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September 9, 2014
St. Johns District Board approves funding for Indian River Lagoon National Estuary Program restructuring
The St. Johns River Water Management District’s Governing Board on Sept. 9, 2014, approved providing $500,000 to restructuring the Indian River Lagoon National Estuary Program (IRL NEP).
The Board’s action follows Gov. Rick Scott’s direction Monday that the Florida Department of Environmental Protection commit $250,000 annually to a restructured program. The South Florida Water Management District’s Governing Board will consider IRL NEP funding on Sept. 11.
“We appreciate Gov. Scott’s support in moving this new partnership forward,” said Governing Board Chairman John Miklos of Orlando. “We are optimistic that this expanded structure will be in the best interest of the local governments and stakeholders along the lagoon.”
The U.S. Environmental Protection Agency typically provides about $500,000 annually to the IRL NEP, which is a non-regulatory body. Additional funding — along with possible contributions from local governments in the lagoon region — would support activities such as lagoon research, education, protection and restoration efforts.
The District’s Governing Board today also authorized entering into an inter-local agreement that is being drafted with area stakeholders that will outline the new organization’s structure and path forward. The agreement is being drafted by existing IRL NEP Advisory Board members and volunteers serving on a recently-created “Design Team” for the IRL NEP.
The IRL NEP Advisory Board decided during summer 2014 to explore restructuring the organization to enhance community engagement and diversify its funding sources. The Advisory Board will discuss the draft inter-local agreement at its next meeting.
The Indian River Lagoon is a 156-mile-long diverse, shallow-water estuary stretching across 40 percent of Florida’s east coast from Ponce de Leon Inlet in Volusia County to the southern boundary of Martin County. The lagoon is a critical water body in the state and has experienced excess nutrient pollution in addition to excess freshwater flows for many decades. Widespread algal blooms appeared in the lagoon in 2011 followed by brown tide blooms in 2012 and 2013. Approximately 47,000 acres of seagrasses were lost, a reduction of about 60 percent of the lagoon’s total seagrass coverage.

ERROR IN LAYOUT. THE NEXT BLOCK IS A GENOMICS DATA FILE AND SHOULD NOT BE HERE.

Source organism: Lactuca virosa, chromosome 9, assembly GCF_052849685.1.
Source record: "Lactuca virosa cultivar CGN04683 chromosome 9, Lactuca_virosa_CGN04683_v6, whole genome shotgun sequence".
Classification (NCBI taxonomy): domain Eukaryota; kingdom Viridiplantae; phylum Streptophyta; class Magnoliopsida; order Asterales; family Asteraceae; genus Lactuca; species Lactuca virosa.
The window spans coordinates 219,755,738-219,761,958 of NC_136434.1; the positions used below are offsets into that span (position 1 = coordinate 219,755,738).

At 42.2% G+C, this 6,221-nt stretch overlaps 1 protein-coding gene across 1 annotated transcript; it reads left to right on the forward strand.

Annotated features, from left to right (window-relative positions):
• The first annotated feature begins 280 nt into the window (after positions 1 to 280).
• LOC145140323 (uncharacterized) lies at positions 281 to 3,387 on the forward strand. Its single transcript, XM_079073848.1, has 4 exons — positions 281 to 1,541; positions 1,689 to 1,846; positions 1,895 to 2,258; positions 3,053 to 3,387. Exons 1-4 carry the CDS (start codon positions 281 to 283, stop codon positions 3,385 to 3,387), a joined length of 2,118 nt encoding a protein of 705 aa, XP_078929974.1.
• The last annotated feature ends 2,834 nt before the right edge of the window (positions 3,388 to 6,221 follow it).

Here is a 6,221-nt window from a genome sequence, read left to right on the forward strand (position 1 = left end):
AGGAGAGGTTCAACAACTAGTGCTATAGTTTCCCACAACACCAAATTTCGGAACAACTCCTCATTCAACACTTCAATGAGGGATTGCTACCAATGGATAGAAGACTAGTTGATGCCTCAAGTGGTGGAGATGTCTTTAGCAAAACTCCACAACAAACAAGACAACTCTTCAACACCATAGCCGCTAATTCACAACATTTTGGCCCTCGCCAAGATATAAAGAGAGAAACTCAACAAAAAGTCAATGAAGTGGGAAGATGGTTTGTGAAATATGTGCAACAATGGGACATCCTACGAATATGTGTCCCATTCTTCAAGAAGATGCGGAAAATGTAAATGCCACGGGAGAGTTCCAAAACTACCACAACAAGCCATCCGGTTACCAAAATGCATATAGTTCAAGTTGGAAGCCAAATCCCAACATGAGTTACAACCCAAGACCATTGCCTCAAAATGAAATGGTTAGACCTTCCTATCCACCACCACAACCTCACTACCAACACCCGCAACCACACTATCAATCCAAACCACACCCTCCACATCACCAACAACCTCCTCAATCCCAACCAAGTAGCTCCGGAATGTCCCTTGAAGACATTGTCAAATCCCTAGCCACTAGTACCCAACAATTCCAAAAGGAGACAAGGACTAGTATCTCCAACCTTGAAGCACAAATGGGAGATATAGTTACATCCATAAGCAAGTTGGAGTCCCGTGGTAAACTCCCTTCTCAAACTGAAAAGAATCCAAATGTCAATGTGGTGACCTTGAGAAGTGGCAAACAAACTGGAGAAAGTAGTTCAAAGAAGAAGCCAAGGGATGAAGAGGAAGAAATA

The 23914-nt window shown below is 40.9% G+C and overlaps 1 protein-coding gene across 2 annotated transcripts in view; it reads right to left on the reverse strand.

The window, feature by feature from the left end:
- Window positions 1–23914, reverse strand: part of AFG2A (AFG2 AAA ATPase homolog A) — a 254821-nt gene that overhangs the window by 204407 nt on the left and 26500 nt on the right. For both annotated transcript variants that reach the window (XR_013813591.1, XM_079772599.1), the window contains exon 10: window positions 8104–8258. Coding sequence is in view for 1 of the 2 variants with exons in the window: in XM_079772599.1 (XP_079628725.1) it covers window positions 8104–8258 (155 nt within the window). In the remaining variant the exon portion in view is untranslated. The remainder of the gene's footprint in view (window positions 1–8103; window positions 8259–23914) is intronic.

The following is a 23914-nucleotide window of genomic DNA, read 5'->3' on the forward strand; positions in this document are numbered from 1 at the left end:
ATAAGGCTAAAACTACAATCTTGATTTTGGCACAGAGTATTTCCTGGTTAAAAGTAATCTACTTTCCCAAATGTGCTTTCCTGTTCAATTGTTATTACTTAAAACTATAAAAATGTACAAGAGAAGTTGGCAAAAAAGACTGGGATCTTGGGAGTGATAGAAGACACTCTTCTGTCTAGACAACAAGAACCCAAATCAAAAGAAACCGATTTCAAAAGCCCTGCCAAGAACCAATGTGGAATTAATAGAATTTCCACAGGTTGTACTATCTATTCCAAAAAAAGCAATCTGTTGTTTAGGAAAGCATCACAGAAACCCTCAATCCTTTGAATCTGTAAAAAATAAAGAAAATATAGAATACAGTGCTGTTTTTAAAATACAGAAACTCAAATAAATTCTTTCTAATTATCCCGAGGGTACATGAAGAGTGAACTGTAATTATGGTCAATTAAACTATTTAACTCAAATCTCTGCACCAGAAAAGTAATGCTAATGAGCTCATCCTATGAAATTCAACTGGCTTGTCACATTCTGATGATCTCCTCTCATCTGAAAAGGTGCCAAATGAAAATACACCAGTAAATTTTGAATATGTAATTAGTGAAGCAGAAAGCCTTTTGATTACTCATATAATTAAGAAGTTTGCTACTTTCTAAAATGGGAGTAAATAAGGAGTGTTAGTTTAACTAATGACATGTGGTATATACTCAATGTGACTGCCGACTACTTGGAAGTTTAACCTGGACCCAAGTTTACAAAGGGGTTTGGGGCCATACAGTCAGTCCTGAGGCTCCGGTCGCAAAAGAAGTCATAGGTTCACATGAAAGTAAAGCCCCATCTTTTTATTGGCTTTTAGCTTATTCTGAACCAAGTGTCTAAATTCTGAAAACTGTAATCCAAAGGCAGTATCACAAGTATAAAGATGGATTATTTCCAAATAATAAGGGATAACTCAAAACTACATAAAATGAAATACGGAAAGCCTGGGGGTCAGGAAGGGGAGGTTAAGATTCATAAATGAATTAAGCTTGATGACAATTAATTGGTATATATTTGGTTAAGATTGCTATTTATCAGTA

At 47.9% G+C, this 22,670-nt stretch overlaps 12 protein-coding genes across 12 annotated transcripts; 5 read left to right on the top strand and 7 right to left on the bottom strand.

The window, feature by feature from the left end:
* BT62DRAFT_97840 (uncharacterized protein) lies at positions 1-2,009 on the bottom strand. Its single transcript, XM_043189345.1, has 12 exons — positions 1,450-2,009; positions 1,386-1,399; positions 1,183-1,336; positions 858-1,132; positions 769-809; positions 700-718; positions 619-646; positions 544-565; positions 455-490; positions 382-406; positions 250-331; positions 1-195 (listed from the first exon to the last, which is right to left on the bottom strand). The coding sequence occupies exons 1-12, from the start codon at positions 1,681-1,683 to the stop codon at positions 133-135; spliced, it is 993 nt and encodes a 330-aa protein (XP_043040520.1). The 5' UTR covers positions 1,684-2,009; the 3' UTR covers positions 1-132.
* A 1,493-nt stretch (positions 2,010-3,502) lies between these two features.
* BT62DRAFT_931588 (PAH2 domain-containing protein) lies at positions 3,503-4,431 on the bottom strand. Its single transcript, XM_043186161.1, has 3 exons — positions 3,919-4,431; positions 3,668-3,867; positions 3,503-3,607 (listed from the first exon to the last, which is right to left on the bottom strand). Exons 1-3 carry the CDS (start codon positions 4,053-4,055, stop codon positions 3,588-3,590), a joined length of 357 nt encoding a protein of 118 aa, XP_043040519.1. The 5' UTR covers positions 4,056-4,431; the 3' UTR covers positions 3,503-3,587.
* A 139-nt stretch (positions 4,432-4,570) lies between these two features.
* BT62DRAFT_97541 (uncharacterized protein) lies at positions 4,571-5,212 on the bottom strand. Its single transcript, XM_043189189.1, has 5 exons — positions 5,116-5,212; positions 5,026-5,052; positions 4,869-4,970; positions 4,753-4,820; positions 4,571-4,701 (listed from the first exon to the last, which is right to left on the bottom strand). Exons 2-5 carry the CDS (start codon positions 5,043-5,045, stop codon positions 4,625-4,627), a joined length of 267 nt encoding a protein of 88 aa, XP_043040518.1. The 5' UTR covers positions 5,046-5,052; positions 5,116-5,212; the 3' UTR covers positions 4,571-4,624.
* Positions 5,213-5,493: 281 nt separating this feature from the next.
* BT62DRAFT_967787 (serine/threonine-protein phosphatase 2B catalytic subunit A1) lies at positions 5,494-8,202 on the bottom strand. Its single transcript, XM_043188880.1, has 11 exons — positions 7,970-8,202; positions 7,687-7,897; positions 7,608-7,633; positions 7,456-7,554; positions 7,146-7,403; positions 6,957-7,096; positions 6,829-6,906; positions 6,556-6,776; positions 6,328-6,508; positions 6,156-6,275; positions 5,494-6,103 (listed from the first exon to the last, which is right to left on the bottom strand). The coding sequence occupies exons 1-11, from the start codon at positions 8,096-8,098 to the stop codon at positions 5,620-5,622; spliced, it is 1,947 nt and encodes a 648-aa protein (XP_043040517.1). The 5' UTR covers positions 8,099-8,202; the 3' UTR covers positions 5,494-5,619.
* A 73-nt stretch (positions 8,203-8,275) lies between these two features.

Importance of pre-application coordination
District staff are available to review the details of proposed projects prior to submittal of a permit application. Pre-application coordination can include review of legal documents and detailed plans and designs, site visits, wetland impacts, mitigation plans and permitting criteria. Potential issues also can be discussed in a pre-application meeting, such as sovereign submerged lands approval, conservation and drainage easements, regional and local drainage issues, potential drawdown, and concerns of adjacent property owners.
Early coordination with District staff promotes a team approach and reduces the time that an application is under review. In addition, by using the District’s e-permitting tool, relevant documents to these discussions can be shared electronically. Additional permitting tips are available on the District’s website.